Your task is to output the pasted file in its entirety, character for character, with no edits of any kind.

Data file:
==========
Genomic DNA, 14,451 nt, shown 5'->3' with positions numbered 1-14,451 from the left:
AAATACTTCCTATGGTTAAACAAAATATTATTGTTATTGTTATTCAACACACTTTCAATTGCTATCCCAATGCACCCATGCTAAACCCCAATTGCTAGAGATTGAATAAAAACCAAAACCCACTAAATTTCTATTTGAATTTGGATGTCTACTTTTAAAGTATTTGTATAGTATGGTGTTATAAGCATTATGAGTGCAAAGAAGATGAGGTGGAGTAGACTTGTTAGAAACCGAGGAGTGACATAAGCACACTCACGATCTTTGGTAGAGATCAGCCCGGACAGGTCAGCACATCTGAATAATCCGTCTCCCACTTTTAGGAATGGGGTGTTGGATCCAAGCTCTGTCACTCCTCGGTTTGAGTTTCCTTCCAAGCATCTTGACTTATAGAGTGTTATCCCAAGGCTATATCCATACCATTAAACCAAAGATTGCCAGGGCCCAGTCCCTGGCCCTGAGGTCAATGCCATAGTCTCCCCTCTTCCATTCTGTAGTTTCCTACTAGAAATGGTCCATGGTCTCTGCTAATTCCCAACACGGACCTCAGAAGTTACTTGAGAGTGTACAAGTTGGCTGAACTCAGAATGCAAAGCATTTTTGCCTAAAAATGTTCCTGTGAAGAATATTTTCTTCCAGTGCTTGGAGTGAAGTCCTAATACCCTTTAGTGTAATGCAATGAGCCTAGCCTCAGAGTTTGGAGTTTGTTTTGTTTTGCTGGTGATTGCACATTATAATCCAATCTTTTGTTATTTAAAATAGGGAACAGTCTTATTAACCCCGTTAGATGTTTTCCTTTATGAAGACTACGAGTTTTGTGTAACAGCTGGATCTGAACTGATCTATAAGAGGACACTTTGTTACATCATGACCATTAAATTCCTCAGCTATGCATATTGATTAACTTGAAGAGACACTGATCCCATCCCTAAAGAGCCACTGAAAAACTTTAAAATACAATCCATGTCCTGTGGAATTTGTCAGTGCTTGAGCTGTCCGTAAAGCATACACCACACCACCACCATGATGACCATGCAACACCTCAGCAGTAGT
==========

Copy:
Genomic DNA, 14,451 nt, shown 5'->3' with positions numbered 1-14,451 from the left:
AAATACTTCCTATGGTTAAACAAAATATTATTGTTATTGTTATTCAACACACTTTCAATTGCTATCCCAATGCACCCATGCTAAACCCCAATTGCTAGAGATTGAATAAAAACCAAAACCCACTAAATTTCTATTTGAATTTGGATGTCTACTTTTAAAGTATTTGTATAGTATGGTGTTATAAGCATTATGAGTGCAAAGAAGATGAGGTGGAGTAGACTTGTTAGAAACCGAGGAGTGACATAAGCACACTCACGATCTTTGGTAGAGATCAGCCCGGACAGGTCAGCACATCTGAATAATCCGTCTCCCACTTTTAGGAATGGGGTGTTGGATCCAAGCTCTGTCACTCCTCGGTTTGAGTTTCCTTCCAAGCATCTTGACTTATAGAGTGTTATCCCAAGGCTATATCCATACCATTAAACCAAAGATTGCCAGGGCCCAGTCCCTGGCCCTGAGGTCAATGCCATAGTCTCCCCTCTTCCATTCTGTAGTTTCCTACTAGAAATGGTCCATGGTCTCTGCTAATTCCCAACACGGACCTCAGAAGTTACTTGAGAGTGTACAAGTTGGCTGAACTCAGAATGCAAAGCATTTTTGCCTAAAAATGTTCCTGTGAAGAATATTTTCTTCCAGTGCTTGGAGTGAAGTCCTAATACCCTTTAGTGTAATGCAATGAGCCTAGCCTCAGAGTTTGGAGTTTGTTTTGTTTTGCTGGTGATTGCACATTATAATCCAATCTTTTGTTATTTAAAATAGGGAACAGTCTTATTAACCCCGTTAGATGTTTTCCTTTATGAAGACTACGAGTTTTGTGTAACAGCTGGATCTGAACTGATCTATAAGAGGACACTTTGTTACATCATGACCATTAAATTCCTCAGCTATGCATATTGATTAACTTGAAGAGACACTGATCCCATCCCTAAAGAGCCACTGAAAAACTTTAAAATACAATCCATGTCCTGTGGAATTTGTCAGTGCTTGAGCTGTCCGTAAAGCATACACCACACCACCACCATGATGACCATGCAACACCTCAGCAGTAGT